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Another about-face for immigrant enlistees

Compassion | U.S. Army rescinds or suspends dozens of discharges
by Rob Holmes
Posted 8/22/18, 03:12 pm

The U.S. Army in the last week reinstated dozens of immigrant enlistees discharged with little explanation last month. Court records filed this week showed the discharges of many other recruits had been suspended and were under further review, Army Assistant Deputy for Recruiting and Retention Linden St. Clair said.

Since Aug. 17, the Army has rescinded discharge orders for six recruits who had sued, and 32 reservists have been reinstated. Another 149 people have had their discharges suspended while under review.

The recruits joined the military with the promise of citizenship in exchange for serving through the Military Accessions Vital to the National Interest (MAVNI) program, created in 2008 to enlist immigrants possessing critical foreign language skills or medical specialties. Recruits had to have lawful immigration status and U.S. residence. Nearly 10,000 people entered the military through MAVNI before it was suspended in 2017. The military at that time said it needed to focus on more rigorous background checks of those men and women already in the pipeline.

In July, some recruits found themselves summarily booted or had their contracts canceled. Some said they were given no explanation for the about-face. Others said the Army blacklisted them because of security concerns about relatives in their home countries or incomplete security checks.

The military said it is working quickly to review the cases of immigrants waiting to hear whether their discharges will be revoked or left in place, but it has to balance security concerns, as well.

“Since 2013, more than 20 individuals who accessed via the MAVNI program have become the subjects of [Department of Defense] and/or FBI counterintelligence and/or criminal investigations,” Pentagon spokeswoman Maj. Carla Gleason told NPR.

Associated Press/Photo by Charles Reed/USCIS Associated Press/Photo by Charles Reed/USCIS An immigrant child looks at a book Aug. 9 at South Texas Family Residential Center in Dilley, Texas.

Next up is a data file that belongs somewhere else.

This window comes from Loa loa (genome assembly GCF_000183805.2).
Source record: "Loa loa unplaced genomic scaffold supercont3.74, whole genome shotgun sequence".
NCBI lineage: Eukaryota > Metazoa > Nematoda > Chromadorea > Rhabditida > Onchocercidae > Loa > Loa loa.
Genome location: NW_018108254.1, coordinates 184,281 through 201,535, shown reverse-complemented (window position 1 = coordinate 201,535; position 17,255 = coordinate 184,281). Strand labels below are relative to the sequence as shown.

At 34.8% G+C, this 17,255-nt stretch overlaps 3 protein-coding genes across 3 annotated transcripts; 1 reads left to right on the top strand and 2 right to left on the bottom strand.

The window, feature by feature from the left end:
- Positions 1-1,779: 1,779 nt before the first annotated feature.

Kids in court

Thousands of minor immigrant children stand to gain visas allowing them to stay in the United States following a California Supreme Court decision last week. The ruling, which overturns a lower court decision, will help children who fled abusive or absentee parents avoid deportation.

Children will no longer have to have uninterested or abusive parents come to court in the United States for their visa cases. The court determined that simply notifying a foreign absentee parent of a child’s immigration court proceedings was sufficient.

At issue was the case of plaintiff Bianka M., who left Honduras as a 10-year-old and arrived alone in the United States in 2013. Bianka’s mother was already living in the United States, and Bianka claimed she could not live in Honduras with her father, who had abandoned her before birth. The lower court was concerned the father’s rights might be violated in giving Bianka’s mother sole custody despite her father being “an unwilling foreign resident,” according to Bianka’s attorneys. The ruling has repercussions for thousands of other children in California who fled Mexico and other Latin American countries. —R.H.

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Rob Holmes

Rob is a graduate of the WORLD Journalism Institute’s mid-career course. Follow Rob on Twitter @SouthernFlyer.

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